Connectomestats issue

Dear experts,

I am doing a simple correlation between dwi connectome matrix and a behavior measurement using connectomestats (command: connectomestats input tfnbs design contrast output). However, I got a warning during the analysis.
“design matrix conditioning is poor (condition number: 623.695); model fitting may be highly influenced by noise”

My design matrix is very simple, one column of 1s and one column of behavioral measurements.

So I was wondering what could be the possible reasons for the incorrect model? I didn’t do distortion correction in the preprocessing but applied ACT in tckgen (using -seed_gmwmi) and tcksift. Do you think this could be the reason for the errors or noise?

I would appreciate any of your advice or comment!

Welcome @XL258W!

There’s been a little bit of discussion regarding this warning in this thread, and while I’ve contemplated making changes to the relevant code, I’m still not confident in exactly how I want to classify these things.

Firstly, the design matrix condition number is wholly independent of the data being provided as input to the command; it depends solely on the design matrix.

The purpose of this warning is that it can identify cases where there has been an outright error in construction of the design matrix. However it seems that it can also flag cases where the design matrix is maybe not optimal, but is nevertheless functional. Hence I’m trying to decide whether I should revise the rules around when a warning is or is not issued.

In your case:

My design matrix is very simple, one column of 1s and one column of behavioral measurements.

, my best guess is that you have entered your behavioural measurements as-is (in whatever units they are quantified), and have not demeaned the data. The consequence of this is that the model will “have a hard time” determining, based on the input data values, what to ascribe to the first explanatory variable (the column of ones) and what to ascribe to the second explanatory variable (the behavioural measurements). You could think of this “difficulty” as being quantified via the condition number.

Alternatively, the condition number can be large when the magnitudes of values within different columns of the design matrix vary substantially. E.g. If you had two behavioural measures, but one was quantified in the range [0.0, 1.0] and the other in the range [0, 1,000,000], the condition number would be similarly high, because the model “has difficulty” calculating both the very small rate of change of the input values as a function of the first measure and the very large rate of change of the input values as a function of the second measure.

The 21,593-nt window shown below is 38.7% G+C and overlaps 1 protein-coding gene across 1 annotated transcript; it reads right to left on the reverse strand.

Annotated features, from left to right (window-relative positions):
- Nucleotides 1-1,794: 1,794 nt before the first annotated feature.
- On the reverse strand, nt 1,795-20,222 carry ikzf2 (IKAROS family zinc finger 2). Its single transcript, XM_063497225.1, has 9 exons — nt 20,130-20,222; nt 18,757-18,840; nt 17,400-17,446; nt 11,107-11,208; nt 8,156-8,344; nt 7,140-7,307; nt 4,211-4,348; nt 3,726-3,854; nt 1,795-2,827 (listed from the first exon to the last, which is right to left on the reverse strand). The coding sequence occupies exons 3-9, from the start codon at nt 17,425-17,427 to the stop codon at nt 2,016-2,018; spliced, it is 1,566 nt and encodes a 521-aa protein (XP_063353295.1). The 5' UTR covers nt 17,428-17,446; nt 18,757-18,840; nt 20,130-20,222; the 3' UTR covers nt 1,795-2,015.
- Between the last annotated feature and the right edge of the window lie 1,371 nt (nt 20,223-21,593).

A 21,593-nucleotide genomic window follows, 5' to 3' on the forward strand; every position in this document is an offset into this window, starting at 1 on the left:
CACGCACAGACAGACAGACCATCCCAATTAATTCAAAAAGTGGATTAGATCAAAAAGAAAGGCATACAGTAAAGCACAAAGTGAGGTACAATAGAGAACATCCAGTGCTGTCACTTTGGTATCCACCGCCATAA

If my hunch is right, demeaning the behavioural data (and possibly also scaling to unit variance if necessary) should yield a drastically reduced condition number. If that’s the case, please report back to us with your results, as this will hopefully be a good reference for others.


Hi Rob,

Thank you very much for the suggestion and clear explanation. I z-transformed the behavioral measurement and a covariate, and it ran smoothly without warning. The condition number is 1.82185 for this demeaned model. The final results are almost the same between the two models.

I have another question regarding the analysis. In my study, I did whole-brain analysis (since I don’t have any ROI) using 2 approaches, TBSS and the tractography-based connectome analysis. Using TBSS, I found strong effects across the brain. However, no effect was found using connectome analysis (very low corrected 1-p values) using the same sample.

One possible reason I can think of could be that I didn’t do distortion correction (due to no opposite PE) for the dwi images, which will introduce errors for either using ACT or not using it. May I ask whether you have any suggestion on other options or analysis that I can try to improve the results. Do you think fixel-based analysis would work here?

To be honest, this is entirely unsurprising. While failure to perform distortion correction might contribute towards this, if you had used ACT and obtained the same result I would be similarly unsurprised.

It’s a matter of variance. You have some underlying biological effect in your cohort, and you want to detect it. Competing against that is the entire gamut of unwanted sources of variance, from image noise & artifacts, to misregistration, to conditioning of the diffusion model, to the way quantitative information is projected from the individual subject data into the space in which statistical inference is performed, and everything in between. Now if you have one statistical analysis pipeline that is not dependent on subject-specific tractography, and another that is, which is likely to possess more intrinsic variance? While it wasn’t the primary purpose of such, Figure 4 in this manuscript shows just how much variance there is in connectome data (at least when quantifying the density of each connection, i.e. Figure Bundle Capacity (FBC); for alternative “connectivity” metrics the relative variance may differ). Reducing that intrinsic variance technologically is going to be extremely difficult; tractography is just so fundamentally ill-posed.

This is also why my own efforts have been invested moreso in FBA than tractography these last few years…

Do you think fixel-based analysis would work here?

Definitely try it. If you observed a statistically significant difference in TBSS (presumably quantifying FA), then there’s a good chance that FBA will achieve statistical significance.


Thank you very much for the explanation and suggestion! Those are very helpful to me as a beginner.